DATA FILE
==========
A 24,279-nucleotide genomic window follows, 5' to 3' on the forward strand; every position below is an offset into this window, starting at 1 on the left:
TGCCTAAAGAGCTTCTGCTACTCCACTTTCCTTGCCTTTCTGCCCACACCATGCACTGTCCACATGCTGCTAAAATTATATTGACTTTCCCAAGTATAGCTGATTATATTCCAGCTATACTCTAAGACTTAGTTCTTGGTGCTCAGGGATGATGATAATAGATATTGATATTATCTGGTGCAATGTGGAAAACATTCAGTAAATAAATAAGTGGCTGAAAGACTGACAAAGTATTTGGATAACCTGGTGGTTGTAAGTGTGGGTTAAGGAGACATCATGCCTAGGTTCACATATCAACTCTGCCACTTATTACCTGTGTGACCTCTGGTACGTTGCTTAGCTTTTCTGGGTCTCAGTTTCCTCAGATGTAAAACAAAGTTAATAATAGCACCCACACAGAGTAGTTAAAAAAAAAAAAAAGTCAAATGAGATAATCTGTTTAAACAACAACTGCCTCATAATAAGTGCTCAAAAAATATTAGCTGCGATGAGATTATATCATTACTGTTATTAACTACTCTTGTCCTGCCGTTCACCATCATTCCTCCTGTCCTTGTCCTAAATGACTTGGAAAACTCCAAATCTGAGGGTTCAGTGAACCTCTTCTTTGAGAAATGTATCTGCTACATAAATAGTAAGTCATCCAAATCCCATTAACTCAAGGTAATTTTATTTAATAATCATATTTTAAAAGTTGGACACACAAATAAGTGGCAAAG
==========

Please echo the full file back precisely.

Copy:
A 24,279-nucleotide genomic window follows, 5' to 3' on the forward strand; every position below is an offset into this window, starting at 1 on the left:
TGCCTAAAGAGCTTCTGCTACTCCACTTTCCTTGCCTTTCTGCCCACACCATGCACTGTCCACATGCTGCTAAAATTATATTGACTTTCCCAAGTATAGCTGATTATATTCCAGCTATACTCTAAGACTTAGTTCTTGGTGCTCAGGGATGATGATAATAGATATTGATATTATCTGGTGCAATGTGGAAAACATTCAGTAAATAAATAAGTGGCTGAAAGACTGACAAAGTATTTGGATAACCTGGTGGTTGTAAGTGTGGGTTAAGGAGACATCATGCCTAGGTTCACATATCAACTCTGCCACTTATTACCTGTGTGACCTCTGGTACGTTGCTTAGCTTTTCTGGGTCTCAGTTTCCTCAGATGTAAAACAAAGTTAATAATAGCACCCACACAGAGTAGTTAAAAAAAAAAAAAAGTCAAATGAGATAATCTGTTTAAACAACAACTGCCTCATAATAAGTGCTCAAAAAATATTAGCTGCGATGAGATTATATCATTACTGTTATTAACTACTCTTGTCCTGCCGTTCACCATCATTCCTCCTGTCCTTGTCCTAAATGACTTGGAAAACTCCAAATCTGAGGGTTCAGTGAACCTCTTCTTTGAGAAATGTATCTGCTACATAAATAGTAAGTCATCCAAATCCCATTAACTCAAGGTAATTTTATTTAATAATCATATTTTAAAAGTTGGACACACAAATAAGTGGCAAAG